We Need to Talk About Kevin
A suspenseful and gripping psychological thriller, Lynne Ramsay's WE NEED TO TALK ABOUT KEVIN explores the fractious relationship between a mother and her evil son. Tilda Swinton, in a bracing, tour-de-force performance, plays the mother, Eva, as she contends for 15 years with the increasing malevolence of her first-born child, Kevin (Ezra Miller).
Based on the best-selling novel of the same name, WE NEED TO TALK ABOUT KEVIN explores nature vs. nurture on a whole new level as Eva's own culpability is measured against Kevin's innate evilness. Ramsay's masterful storytelling simultaneously combines a provocative moral ambiguity with a satisfying and compelling narrative, which builds to a chilling, unforgettable climax.
Oscilloscope Laboratories presents Lynne Ramsay’s We Need to Talk About Kevin on Blu-ray in the aspect ratio of about 2.35:1 on a dual-layer disc. The transfer is presented in 1080p/24hz.
Not surprisingly, as a newer film, it looks great on the format. It’s very stylish, with heavy editing, a great use of colour, and creative lighting, and the transfer handles it all incredibly well. Red is a fairly dominate colour in the film (possibly a not-so-subtle touch on Ramsay’s part,) like the opening where Swinton’s character is at a tomato festival, and they’re absolutely pure in their presentation here. Black levels are also deep and rich, and details don’t appear to get lost. The image remains sharp with clearly defined edges, and I can’t recall an instance where it goes soft.
The film has some complicated movements but the transfer handles it all well and I didn’t notice any motion artifacts. The print also looks clean with nary a blemish present. Again not a surprise for such a new film but the transfer looks wonderful here.
(The second disc is a DVD presenting a standard definition transfer that looks similar to the Blu-ray, but still nowhere near as rich in its colour rendering.)
The lossless DTS-HD MA 5.1 surround track has a lot of activity going on in it. Dialogue sticks primarily to the fronts but there are plenty of moments where whispers surround the viewer or moments where someone can be heard talking or calling out from the rear speakers. Other sound effects and music also surround the viewer consistently. Panning and movements between the speakers is sharp and natural, and there’s subtle use of the bass. Sound quality is excellent, dialogue clear and articulate, never overrun by any other activity that appears in the track. A wonderful mix and presentation.
Supplements are a little slim but they’re worth going through. First is a talking-heads “making-of” called Behind the Scenes of Kevin. Coming in at 27-minutes it gathers together those involved with the production, including Tilda Swinton, John C. Reilly, Ezra Miller, director Lynne Ramsay, and others. They go over the difficulty of financing the film, the casting, and the actual shoot, as well as its reception. Swinton, Reilly, and Miller talk about their own take on their chracters, with Reilly going into detail about the general difficulty at times because the scenes were from Swinton’s character’s perspective, which may not have been entirely truthful. There are also some interesting details about the look of the film, the colours, and the editing. There’s actually quite a bit of material in here, and I enjoyed that most everyone did talk about the film’s themes without holding back, but it’s still a fairly standard “making-of”.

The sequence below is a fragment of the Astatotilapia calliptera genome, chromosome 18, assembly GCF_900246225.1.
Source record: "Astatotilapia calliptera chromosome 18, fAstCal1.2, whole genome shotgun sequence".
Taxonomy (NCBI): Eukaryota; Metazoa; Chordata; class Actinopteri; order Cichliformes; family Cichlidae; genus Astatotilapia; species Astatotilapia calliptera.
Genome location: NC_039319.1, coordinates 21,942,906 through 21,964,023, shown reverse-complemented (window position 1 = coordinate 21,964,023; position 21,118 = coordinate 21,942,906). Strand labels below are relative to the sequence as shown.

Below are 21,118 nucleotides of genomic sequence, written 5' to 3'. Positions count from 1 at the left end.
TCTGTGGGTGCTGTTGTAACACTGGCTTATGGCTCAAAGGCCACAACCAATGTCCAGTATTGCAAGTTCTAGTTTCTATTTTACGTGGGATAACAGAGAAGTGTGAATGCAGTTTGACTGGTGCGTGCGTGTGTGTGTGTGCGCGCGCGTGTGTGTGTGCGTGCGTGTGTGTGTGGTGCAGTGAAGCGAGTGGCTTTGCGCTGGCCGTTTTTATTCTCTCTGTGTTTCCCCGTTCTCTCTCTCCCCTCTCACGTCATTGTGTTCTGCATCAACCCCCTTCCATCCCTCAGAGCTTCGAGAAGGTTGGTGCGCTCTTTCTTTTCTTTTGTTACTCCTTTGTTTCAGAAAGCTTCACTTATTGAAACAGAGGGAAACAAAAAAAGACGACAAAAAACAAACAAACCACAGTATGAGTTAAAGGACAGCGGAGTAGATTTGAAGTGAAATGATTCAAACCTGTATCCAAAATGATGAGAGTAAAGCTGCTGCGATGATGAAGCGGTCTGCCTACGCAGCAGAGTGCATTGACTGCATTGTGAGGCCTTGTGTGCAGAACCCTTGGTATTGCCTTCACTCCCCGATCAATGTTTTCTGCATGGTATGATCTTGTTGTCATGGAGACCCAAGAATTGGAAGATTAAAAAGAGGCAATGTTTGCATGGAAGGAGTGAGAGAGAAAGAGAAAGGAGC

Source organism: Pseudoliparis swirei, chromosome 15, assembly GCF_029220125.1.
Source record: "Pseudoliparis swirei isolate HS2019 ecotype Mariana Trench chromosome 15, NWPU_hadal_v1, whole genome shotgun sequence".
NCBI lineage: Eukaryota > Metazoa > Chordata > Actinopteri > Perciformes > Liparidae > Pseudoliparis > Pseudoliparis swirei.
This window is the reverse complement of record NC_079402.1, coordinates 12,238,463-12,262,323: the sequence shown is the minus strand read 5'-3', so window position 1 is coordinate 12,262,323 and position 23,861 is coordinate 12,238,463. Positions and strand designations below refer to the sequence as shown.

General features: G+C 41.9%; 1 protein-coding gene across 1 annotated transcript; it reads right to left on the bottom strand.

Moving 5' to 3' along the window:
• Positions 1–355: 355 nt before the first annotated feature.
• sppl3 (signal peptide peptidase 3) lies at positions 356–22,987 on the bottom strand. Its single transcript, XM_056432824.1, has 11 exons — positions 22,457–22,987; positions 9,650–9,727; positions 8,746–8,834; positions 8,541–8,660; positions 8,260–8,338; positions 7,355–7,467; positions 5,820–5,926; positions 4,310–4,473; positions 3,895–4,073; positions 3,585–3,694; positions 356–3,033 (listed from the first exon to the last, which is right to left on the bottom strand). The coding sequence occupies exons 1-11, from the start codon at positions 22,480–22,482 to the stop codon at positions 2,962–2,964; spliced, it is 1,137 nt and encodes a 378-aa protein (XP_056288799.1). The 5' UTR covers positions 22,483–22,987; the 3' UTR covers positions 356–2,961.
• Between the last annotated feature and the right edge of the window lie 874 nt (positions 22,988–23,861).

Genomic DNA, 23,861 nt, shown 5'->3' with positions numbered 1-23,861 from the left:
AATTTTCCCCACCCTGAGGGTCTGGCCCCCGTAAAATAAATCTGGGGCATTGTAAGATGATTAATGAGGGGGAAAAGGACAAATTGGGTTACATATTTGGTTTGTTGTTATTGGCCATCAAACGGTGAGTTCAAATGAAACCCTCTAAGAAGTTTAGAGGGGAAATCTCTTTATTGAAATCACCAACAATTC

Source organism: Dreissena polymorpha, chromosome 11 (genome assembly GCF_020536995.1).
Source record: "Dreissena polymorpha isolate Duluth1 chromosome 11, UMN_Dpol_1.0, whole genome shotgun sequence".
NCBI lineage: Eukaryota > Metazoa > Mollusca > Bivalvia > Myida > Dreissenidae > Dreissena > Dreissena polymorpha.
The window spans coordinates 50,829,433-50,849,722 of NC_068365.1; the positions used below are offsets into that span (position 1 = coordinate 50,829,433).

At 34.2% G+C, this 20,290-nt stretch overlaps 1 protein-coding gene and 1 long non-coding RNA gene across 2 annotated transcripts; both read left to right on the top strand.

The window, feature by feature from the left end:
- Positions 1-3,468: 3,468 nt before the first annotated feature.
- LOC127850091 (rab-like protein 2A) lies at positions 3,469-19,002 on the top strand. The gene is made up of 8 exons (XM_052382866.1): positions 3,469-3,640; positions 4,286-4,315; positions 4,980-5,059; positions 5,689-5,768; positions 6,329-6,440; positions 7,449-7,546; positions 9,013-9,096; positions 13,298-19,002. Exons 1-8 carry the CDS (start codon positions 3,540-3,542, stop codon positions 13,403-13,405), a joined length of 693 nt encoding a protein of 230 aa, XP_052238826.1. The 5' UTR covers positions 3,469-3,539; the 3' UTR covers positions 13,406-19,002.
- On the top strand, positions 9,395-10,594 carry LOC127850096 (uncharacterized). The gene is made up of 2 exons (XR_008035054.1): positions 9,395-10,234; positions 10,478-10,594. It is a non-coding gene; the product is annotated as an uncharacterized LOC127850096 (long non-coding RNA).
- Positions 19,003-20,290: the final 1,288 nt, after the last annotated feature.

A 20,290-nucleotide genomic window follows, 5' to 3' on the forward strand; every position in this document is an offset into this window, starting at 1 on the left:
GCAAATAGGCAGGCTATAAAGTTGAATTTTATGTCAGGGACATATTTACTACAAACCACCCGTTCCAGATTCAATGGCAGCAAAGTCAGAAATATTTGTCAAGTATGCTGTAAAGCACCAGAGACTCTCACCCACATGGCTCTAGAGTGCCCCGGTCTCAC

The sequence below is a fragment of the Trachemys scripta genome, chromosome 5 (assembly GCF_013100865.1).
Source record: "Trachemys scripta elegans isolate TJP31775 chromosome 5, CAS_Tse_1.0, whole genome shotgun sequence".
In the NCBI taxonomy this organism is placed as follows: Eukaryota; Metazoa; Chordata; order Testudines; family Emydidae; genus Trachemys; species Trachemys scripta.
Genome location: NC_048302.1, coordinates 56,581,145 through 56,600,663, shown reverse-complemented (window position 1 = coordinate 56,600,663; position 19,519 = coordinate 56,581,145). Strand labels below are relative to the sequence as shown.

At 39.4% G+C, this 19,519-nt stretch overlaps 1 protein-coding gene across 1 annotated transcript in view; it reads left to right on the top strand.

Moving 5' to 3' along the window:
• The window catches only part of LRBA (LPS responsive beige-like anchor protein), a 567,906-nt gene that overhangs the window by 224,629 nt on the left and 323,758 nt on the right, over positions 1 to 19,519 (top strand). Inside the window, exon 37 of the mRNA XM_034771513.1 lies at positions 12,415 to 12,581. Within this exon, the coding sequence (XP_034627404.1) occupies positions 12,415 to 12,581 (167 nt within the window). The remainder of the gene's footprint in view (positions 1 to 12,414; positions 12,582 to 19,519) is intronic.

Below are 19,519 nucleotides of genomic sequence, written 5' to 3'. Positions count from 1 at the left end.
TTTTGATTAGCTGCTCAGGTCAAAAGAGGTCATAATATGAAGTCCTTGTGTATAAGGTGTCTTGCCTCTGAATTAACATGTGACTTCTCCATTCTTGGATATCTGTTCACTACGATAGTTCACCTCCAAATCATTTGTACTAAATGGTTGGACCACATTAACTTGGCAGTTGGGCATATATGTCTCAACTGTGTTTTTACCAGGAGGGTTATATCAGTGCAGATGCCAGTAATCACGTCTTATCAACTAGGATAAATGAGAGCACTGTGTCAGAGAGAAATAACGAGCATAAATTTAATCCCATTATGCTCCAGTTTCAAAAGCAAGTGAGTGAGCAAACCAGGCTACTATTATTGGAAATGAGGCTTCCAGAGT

There is extra footage taken from “La tomatina” Tomato Festival in Spain, which is scattered about the film. Here we get just over 4-minutes worth of raw footage, which is presented without audio.
The best feature on here would probably have to be an 18-minute Q&A session with Tilda Swinton, filmed in 2011 at the 38th Telluride Film Festival. Here she talks about her career, particularly about working with Derek Jarman, and the impact of losing him and others within the close group to AIDs. She also talks about the other filmmakers she’s worked with, like Jim Jarmusch, and her Hollywood work, which she doesn’t find all that different from the independent work she’s done, there’s just more toys to play with (for the record, she doesn’t consider Michael Claytone or Burn After Reading “Hollywood” films; she uses the term for more effects heavy fare, like Benjamin Button and the Narnia film she was in.) It’s a great interview/Q&A and it’s a shame it feels so short.
There’s also a short interview with author Lionel Shriver, who of course wrote the novel on which the film was based. In the 4-minute segment shot quickly at the premiere of the film she talks a little about her involvement in the project, which was minimal: her big contribution was that she talked Ramsay out of using voice overs, which would mimic the narrative structure of the book, because she felt it was uncinematic. Otherwise she had no involvement in the film. She also talks about how she came to write the book and also talks a little about Ramsay’s actual adaptation. I’m not familiar with the book so this offered a little insight into the novel and the differences.
Oscilloscope then throws in the film’s original theatrical trailer and then a short essay by Mark Stafford.
There isn’t much and it all feels pretty rudimentary, but they’re all worth going through with Swinton’s interview being a very strong addition to the release.
Supplements are fairly standard overall, the Swinton interview being the strongest item, but the presentation is superb, delivering an excellent video transfer and an incredibly immersive audio experience. For the presentation alone it comes highly recommended.